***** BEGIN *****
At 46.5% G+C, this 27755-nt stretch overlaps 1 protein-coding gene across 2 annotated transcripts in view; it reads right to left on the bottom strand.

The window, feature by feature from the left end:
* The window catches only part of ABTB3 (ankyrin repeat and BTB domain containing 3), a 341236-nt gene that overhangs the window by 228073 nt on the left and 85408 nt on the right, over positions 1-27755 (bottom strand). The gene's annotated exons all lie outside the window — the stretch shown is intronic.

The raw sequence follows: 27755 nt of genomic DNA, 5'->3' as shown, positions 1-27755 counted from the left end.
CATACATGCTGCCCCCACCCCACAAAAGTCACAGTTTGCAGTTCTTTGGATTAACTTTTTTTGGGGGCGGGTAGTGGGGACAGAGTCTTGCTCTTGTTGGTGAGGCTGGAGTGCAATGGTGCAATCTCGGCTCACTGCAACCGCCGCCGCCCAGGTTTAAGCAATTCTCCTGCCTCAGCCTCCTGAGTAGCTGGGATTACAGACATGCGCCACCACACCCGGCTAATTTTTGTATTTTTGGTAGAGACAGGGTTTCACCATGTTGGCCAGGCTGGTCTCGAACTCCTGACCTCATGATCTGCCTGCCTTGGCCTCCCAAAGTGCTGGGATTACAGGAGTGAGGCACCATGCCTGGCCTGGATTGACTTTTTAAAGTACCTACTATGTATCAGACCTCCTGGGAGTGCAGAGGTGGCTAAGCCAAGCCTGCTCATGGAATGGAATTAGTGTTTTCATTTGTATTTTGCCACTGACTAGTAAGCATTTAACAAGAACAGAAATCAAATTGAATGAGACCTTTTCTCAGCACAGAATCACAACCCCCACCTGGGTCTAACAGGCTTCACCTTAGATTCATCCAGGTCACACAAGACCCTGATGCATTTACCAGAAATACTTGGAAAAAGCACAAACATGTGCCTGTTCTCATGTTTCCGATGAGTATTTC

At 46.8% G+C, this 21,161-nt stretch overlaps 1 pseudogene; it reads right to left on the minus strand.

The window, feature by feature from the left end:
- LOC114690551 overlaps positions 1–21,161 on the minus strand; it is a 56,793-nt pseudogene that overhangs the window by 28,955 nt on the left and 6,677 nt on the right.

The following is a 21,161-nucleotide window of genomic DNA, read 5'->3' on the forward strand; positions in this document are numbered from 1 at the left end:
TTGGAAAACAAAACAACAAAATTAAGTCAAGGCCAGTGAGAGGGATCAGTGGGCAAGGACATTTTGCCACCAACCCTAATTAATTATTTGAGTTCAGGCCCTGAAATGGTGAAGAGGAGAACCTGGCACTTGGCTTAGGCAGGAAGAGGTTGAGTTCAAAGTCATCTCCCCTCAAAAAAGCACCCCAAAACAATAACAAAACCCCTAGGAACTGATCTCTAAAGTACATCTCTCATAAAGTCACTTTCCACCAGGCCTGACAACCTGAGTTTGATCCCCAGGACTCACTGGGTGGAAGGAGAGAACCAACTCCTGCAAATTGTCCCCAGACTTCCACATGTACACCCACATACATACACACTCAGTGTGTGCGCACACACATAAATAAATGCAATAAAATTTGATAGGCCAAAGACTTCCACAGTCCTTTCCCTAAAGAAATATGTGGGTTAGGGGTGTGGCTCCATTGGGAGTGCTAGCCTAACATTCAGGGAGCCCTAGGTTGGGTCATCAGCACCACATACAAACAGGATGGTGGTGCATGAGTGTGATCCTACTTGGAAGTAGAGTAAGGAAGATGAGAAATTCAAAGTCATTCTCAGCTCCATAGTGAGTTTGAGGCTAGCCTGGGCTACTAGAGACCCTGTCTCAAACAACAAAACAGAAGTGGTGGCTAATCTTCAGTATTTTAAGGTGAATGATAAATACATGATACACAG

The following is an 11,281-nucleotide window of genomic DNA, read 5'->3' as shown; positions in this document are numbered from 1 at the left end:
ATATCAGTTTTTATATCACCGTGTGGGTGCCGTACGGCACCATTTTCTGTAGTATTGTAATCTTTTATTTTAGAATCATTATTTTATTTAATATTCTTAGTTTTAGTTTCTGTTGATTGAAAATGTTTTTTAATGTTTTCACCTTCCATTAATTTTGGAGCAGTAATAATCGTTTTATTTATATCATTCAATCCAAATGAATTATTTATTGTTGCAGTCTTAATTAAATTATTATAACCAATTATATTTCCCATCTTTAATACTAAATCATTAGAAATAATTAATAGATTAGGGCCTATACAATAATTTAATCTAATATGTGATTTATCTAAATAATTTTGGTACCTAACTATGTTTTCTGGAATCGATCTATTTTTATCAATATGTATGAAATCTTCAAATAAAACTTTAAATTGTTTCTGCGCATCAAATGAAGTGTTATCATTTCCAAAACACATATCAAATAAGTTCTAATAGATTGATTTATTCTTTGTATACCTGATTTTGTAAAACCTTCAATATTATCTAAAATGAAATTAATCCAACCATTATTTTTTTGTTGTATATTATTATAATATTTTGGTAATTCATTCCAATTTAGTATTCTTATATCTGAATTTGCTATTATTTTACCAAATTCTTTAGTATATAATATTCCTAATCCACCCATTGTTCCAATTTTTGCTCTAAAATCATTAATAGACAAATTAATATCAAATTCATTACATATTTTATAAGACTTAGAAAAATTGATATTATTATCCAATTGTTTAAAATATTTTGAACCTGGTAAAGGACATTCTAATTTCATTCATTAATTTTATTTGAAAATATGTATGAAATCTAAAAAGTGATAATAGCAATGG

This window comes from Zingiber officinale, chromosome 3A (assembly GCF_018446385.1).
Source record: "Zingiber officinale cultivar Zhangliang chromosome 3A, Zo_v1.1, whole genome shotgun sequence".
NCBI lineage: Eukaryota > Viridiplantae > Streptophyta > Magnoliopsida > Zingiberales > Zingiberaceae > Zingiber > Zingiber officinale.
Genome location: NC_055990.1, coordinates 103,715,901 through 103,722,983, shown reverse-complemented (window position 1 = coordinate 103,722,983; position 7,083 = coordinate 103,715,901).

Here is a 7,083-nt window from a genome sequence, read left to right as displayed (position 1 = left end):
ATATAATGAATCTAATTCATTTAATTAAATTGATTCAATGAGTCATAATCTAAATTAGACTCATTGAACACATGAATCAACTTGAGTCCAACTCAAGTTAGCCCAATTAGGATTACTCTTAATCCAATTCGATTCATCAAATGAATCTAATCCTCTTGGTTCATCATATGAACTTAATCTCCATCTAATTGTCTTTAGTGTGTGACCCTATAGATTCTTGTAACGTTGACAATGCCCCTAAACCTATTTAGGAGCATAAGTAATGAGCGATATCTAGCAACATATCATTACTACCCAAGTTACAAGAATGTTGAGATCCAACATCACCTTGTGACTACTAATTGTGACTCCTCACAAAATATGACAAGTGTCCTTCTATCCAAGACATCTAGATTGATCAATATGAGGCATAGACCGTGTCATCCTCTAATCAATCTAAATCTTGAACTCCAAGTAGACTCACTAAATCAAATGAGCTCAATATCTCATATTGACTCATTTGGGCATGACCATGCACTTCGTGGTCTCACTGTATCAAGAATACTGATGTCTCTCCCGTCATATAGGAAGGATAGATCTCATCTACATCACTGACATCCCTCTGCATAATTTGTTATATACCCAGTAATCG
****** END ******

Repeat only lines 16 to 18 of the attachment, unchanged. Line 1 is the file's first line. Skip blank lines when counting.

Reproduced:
Genome location: NC_055990.1, coordinates 103,715,901 through 103,722,983, shown reverse-complemented (window position 1 = coordinate 103,722,983; position 7,083 = coordinate 103,715,901).

Here is a 7,083-nt window from a genome sequence, read left to right as displayed (position 1 = left end):
ATATAATGAATCTAATTCATTTAATTAAATTGATTCAATGAGTCATAATCTAAATTAGACTCATTGAACACATGAATCAACTTGAGTCCAACTCAAGTTAGCCCAATTAGGATTACTCTTAATCCAATTCGATTCATCAAATGAATCTAATCCTCTTGGTTCATCATATGAACTTAATCTCCATCTAATTGTCTTTAGTGTGTGACCCTATAGATTCTTGTAACGTTGACAATGCCCCTAAACCTATTTAGGAGCATAAGTAATGAGCGATATCTAGCAACATATCATTACTACCCAAGTTACAAGAATGTTGAGATCCAACATCACCTTGTGACTACTAATTGTGACTCCTCACAAAATATGACAAGTGTCCTTCTATCCAAGACATCTAGATTGATCAATATGAGGCATAGACCGTGTCATCCTCTAATCAATCTAAATCTTGAACTCCAAGTAGACTCACTAAATCAAATGAGCTCAATATCTCATATTGACTCATTTGGGCATGACCATGCACTTCGTGGTCTCACTGTATCAAGAATACTGATGTCTCTCCCGTCATATAGGAAGGATAGATCTCATCTACATCACTGACATCCCTCTGCATAATTTGTTATATACCCAGTAATCG